The free form nature is amazing to spec out an idea and see what happens. Where it falls short for me is static analysis - a simple question like 'if we change this module, how many scripts will be affected?' is very difficult or impossible to answer due to the number of ways you can abuse Perl. Though in most cases, we get by.


Indeed it is! You just OCR a random blob and get a division by 0 error.


The irony is that the readability of 93% of actual Perl code is equivalent to the paint splatters


The logic doesn't follow the other direction. It isn't a necessary condition. We're doing (93% paint splatter -> perl code) but that isn't equivalent to (93% perl code -> paint splatter). The first could be valid AND the following can be valid (0.1% perl code -> paint splatter)


Aren't 100% perl code -> paint splatters. For each code there exists a paint splatter i.e. image of the code itself.


I'm just saying the logic doesn't follow. Given the claim does not necessarily require the opposite to be true. I don't actually know much about this perl being paint splatter and why that even makes sense.

Your statement might make sense, but what I'm saying is that the claim in the title doesn't equate to the claim you made. That's all I'm saying.


You’re super fun at parties I bet

My first programming was done with Perl. Those first attempts at programming definitely resembled a monkey throwing paint at a wall, so this does not surprise me.


No way. I've been known to joke to people around me for a decade that 90% of speech bubbles of cursing comic characters contained valid Perl code. I don't believe someone actually set out to prove it (or something very similar at least). Things like these are why I love HN.


ah, a nice and absurd sigbovik presentation. everything I hear from that convention has been simultaneously silly and amazing (especially the stuff that Tom7 did like having a printed program with only printable characters that is a valid and compiling c program)


Um. He made an executable using only printable characters.

If you never worked in perl, you might think people are being a bit mean and want to take a contrarian position. It really was that bad. You'd come back from lunch and need to pull out a notepad and start diagramming to understand the code you are written an hour earlier. The only language I've ever seen, outside of joke languages like brainfuck, where the typical program was less readable is APL.


> You'd come back from lunch and need to pull out a notepad and start diagramming to understand the code you are written an hour earlier.

I think this says more about your skill level in programming Perl or programming in general at that time than it does about Perl. Or at least the influences that you learned Perl from.

It's possible to write nearly unreadable code in any language. It's easier to do so in Perl, since it's pretty freeform. It's also not that hard to write very clear code. But you're complaining about your own code. I think perhaps blaming the tool at that point is looking in the wrong place.


I was certainly not a good programmer back then. But when I started writing java (1.1!) instead my bad code was a lot less bad.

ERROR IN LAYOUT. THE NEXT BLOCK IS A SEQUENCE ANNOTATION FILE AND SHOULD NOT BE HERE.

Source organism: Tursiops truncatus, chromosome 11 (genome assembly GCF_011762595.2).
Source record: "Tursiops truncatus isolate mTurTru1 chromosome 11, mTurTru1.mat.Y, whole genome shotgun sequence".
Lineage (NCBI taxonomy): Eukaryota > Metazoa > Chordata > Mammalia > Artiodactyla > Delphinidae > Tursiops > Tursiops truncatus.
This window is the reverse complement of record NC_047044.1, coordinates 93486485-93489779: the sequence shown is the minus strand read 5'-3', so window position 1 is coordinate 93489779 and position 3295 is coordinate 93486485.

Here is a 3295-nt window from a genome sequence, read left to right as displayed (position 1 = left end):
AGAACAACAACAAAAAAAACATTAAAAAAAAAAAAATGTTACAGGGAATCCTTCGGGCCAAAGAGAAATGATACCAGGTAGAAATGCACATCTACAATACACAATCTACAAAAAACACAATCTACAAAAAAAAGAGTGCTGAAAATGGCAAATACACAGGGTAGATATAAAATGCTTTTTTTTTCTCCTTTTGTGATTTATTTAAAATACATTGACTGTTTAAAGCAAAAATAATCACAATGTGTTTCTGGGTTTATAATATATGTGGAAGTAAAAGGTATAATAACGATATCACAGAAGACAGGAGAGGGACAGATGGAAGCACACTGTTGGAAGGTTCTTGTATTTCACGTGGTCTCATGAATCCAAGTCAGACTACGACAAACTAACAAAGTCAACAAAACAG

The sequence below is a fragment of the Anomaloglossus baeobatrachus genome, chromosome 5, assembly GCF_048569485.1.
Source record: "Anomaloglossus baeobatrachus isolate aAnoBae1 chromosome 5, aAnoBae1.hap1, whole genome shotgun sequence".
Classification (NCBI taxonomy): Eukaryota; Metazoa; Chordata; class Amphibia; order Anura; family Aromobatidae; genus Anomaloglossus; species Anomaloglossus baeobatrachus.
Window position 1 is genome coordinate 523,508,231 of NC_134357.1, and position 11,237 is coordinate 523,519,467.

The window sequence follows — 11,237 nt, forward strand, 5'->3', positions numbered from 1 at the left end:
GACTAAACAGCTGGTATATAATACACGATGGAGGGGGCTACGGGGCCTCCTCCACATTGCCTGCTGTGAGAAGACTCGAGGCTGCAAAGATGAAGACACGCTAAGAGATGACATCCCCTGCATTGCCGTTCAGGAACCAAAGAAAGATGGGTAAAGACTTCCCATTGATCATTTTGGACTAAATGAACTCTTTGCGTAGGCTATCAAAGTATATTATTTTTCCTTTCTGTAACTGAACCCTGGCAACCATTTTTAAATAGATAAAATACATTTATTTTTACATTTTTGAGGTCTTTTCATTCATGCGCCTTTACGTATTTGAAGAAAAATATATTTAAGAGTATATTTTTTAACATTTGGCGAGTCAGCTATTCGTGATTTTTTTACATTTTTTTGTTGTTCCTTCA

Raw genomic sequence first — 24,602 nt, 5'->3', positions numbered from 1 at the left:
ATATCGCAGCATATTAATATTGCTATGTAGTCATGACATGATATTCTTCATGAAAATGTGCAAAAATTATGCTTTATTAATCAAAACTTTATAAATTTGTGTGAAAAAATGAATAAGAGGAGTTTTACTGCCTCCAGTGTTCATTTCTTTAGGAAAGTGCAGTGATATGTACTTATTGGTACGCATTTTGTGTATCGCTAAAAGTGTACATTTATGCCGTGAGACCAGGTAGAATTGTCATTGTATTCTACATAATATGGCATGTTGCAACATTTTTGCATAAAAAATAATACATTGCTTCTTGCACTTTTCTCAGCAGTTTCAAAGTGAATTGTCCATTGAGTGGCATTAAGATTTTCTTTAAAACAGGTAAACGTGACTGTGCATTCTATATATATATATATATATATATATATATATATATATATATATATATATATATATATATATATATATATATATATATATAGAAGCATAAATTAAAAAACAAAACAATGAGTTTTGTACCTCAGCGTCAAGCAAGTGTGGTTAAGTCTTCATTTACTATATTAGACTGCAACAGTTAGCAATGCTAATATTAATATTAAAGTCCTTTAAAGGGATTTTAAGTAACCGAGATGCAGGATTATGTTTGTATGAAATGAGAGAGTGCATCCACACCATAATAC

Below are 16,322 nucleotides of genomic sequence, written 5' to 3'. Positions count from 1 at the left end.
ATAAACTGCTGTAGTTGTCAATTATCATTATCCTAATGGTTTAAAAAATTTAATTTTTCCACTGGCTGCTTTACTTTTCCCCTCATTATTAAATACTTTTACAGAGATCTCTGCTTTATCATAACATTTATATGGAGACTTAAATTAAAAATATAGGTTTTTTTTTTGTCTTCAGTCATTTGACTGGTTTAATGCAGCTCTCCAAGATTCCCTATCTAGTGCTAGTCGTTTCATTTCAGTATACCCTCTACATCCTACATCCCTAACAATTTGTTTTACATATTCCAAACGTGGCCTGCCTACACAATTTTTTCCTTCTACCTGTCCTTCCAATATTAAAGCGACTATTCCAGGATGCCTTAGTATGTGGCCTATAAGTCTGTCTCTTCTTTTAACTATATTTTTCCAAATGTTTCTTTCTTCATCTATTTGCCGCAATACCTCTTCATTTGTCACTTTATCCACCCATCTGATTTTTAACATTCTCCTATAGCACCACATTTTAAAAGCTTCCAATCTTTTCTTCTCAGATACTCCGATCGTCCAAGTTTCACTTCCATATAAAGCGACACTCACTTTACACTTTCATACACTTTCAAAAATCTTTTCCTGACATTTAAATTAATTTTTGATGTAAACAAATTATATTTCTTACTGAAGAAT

While I’m sure it’s possible to write maintainable perl I’ve never heard anyone say “we had 10,000 lines of perl and it was a joy to work with.” Ever.


The Java version puts the prior comment in perspective. I agree even most Perl programmers would not want to work on a codebase from this Era. The problem is that Perl was the de-facto web programming language at the time, and large swaths of the internet was written by Perl neophytes and programming amateurs. The code generated by this population was necessarily problematic.

By the same token, PHP codebase of the early 2000's were a horrible mess. There is a downside to being among the popular and accessible languages of a period. It takes a while for the general community skill level to increase and best practices to trickle down to new people. Javascript of a few years ago wasn't all that different, except for a large amount of experienced programmers from other languages also being involved because of its privileged place as the language of web browsers.

These days, I wouldn't imagine most codebasse of 10k lines in Perl being noticeably worse than in Python or Ruby.


But what I want to know is what percentage of perl programs could be represented as paint splatters?


Wonder what it would take to transform, as an one to one function, any random text into a syntactically correct program of any language. Off the top of my head, enclosing the text in a string literal would work, but are there more interesting methods out there?


Why not just generate random strings and then see how many of them are valid Perl programs. Pretty sure it will land around the same number. The image ->OCR->Perl is making a boring statement fancy for no reason.

How can one grab the output? The following (first line) saves nothing to the file as is seen in the second line and with the program in the third line:

~$ ./perltest | tee output.txt

~$ cat output.txt

~$ cat perltest

#!/usr/bin/perl

eval(";i;c;;#\\?z{;?;;fn':.;");


Not surprising, I often felt you could roll your face across the keyboard and it'd be a valid perl program.


is it true with all OCR engines


I LOL'd at "TLDR: read the paper and view the gallery of pretty Perl programs."


Perl is a mess.


Perl is art.


Art is Perl.


Well, about 93% of it at least.


93% of a sample space of 100 splatter artworks is.


It's modern art and worth millions. And I hear Jim Carrey is submitting packages to CPAN now.